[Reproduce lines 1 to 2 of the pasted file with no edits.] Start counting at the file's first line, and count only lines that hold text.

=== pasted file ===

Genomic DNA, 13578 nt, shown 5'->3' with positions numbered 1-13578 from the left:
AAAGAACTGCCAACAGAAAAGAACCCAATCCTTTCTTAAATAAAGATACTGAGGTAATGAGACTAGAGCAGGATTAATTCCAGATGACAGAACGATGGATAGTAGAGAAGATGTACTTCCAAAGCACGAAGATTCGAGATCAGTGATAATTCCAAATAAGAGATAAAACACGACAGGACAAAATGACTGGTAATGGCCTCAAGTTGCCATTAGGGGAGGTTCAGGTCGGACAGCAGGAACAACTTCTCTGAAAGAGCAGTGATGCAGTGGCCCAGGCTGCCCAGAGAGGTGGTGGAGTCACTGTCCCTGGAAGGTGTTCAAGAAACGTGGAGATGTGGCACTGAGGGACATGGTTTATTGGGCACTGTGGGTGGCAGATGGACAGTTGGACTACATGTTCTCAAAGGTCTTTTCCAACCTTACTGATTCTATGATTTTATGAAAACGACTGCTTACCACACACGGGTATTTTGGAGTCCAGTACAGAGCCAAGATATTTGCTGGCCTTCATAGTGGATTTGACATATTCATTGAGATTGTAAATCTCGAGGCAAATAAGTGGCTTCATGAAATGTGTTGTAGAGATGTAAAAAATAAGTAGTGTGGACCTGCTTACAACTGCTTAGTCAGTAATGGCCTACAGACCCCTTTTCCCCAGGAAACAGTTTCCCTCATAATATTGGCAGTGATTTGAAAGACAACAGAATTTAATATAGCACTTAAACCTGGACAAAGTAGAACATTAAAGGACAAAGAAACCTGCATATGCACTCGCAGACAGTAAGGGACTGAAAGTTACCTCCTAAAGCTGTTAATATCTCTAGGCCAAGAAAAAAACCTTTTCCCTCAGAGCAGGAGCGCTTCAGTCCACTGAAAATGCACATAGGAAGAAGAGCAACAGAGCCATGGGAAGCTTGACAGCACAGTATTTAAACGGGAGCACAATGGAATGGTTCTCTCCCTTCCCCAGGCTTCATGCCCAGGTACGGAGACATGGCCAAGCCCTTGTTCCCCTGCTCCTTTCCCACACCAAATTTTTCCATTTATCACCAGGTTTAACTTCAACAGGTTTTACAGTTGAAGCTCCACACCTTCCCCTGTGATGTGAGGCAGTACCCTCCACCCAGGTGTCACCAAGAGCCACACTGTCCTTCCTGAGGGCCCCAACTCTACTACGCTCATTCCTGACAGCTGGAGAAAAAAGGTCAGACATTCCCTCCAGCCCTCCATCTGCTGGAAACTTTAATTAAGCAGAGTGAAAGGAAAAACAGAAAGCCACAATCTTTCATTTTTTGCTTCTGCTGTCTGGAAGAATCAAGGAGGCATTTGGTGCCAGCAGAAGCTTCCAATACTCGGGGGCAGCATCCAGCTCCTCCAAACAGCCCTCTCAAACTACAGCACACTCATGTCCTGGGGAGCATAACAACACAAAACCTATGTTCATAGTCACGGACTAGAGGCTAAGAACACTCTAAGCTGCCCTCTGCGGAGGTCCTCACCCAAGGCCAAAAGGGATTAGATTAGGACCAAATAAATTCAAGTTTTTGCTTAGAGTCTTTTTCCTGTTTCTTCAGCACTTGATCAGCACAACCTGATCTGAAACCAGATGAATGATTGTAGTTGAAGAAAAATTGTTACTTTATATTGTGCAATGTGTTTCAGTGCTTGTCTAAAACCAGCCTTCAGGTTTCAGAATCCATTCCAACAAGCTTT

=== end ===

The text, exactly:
Genomic DNA, 13578 nt, shown 5'->3' with positions numbered 1-13578 from the left:
AAAGAACTGCCAACAGAAAAGAACCCAATCCTTTCTTAAATAAAGATACTGAGGTAATGAGACTAGAGCAGGATTAATTCCAGATGACAGAACGATGGATAGTAGAGAAGATGTACTTCCAAAGCACGAAGATTCGAGATCAGTGATAATTCCAAATAAGAGATAAAACACGACAGGACAAAATGACTGGTAATGGCCTCAAGTTGCCATTAGGGGAGGTTCAGGTCGGACAGCAGGAACAACTTCTCTGAAAGAGCAGTGATGCAGTGGCCCAGGCTGCCCAGAGAGGTGGTGGAGTCACTGTCCCTGGAAGGTGTTCAAGAAACGTGGAGATGTGGCACTGAGGGACATGGTTTATTGGGCACTGTGGGTGGCAGATGGACAGTTGGACTACATGTTCTCAAAGGTCTTTTCCAACCTTACTGATTCTATGATTTTATGAAAACGACTGCTTACCACACACGGGTATTTTGGAGTCCAGTACAGAGCCAAGATATTTGCTGGCCTTCATAGTGGATTTGACATATTCATTGAGATTGTAAATCTCGAGGCAAATAAGTGGCTTCATGAAATGTGTTGTAGAGATGTAAAAAATAAGTAGTGTGGACCTGCTTACAACTGCTTAGTCAGTAATGGCCTACAGACCCCTTTTCCCCAGGAAACAGTTTCCCTCATAATATTGGCAGTGATTTGAAAGACAACAGAATTTAATATAGCACTTAAACCTGGACAAAGTAGAACATTAAAGGACAAAGAAACCTGCATATGCACTCGCAGACAGTAAGGGACTGAAAGTTACCTCCTAAAGCTGTTAATATCTCTAGGCCAAGAAAAAAACCTTTTCCCTCAGAGCAGGAGCGCTTCAGTCCACTGAAAATGCACATAGGAAGAAGAGCAACAGAGCCATGGGAAGCTTGACAGCACAGTATTTAAACGGGAGCACAATGGAATGGTTCTCTCCCTTCCCCAGGCTTCATGCCCAGGTACGGAGACATGGCCAAGCCCTTGTTCCCCTGCTCCTTTCCCACACCAAATTTTTCCATTTATCACCAGGTTTAACTTCAACAGGTTTTACAGTTGAAGCTCCACACCTTCCCCTGTGATGTGAGGCAGTACCCTCCACCCAGGTGTCACCAAGAGCCACACTGTCCTTCCTGAGGGCCCCAACTCTACTACGCTCATTCCTGACAGCTGGAGAAAAAAGGTCAGACATTCCCTCCAGCCCTCCATCTGCTGGAAACTTTAATTAAGCAGAGTGAAAGGAAAAACAGAAAGCCACAATCTTTCATTTTTTGCTTCTGCTGTCTGGAAGAATCAAGGAGGCATTTGGTGCCAGCAGAAGCTTCCAATACTCGGGGGCAGCATCCAGCTCCTCCAAACAGCCCTCTCAAACTACAGCACACTCATGTCCTGGGGAGCATAACAACACAAAACCTATGTTCATAGTCACGGACTAGAGGCTAAGAACACTCTAAGCTGCCCTCTGCGGAGGTCCTCACCCAAGGCCAAAAGGGATTAGATTAGGACCAAATAAATTCAAGTTTTTGCTTAGAGTCTTTTTCCTGTTTCTTCAGCACTTGATCAGCACAACCTGATCTGAAACCAGATGAATGATTGTAGTTGAAGAAAAATTGTTACTTTATATTGTGCAATGTGTTTCAGTGCTTGTCTAAAACCAGCCTTCAGGTTTCAGAATCCATTCCAACAAGCTTT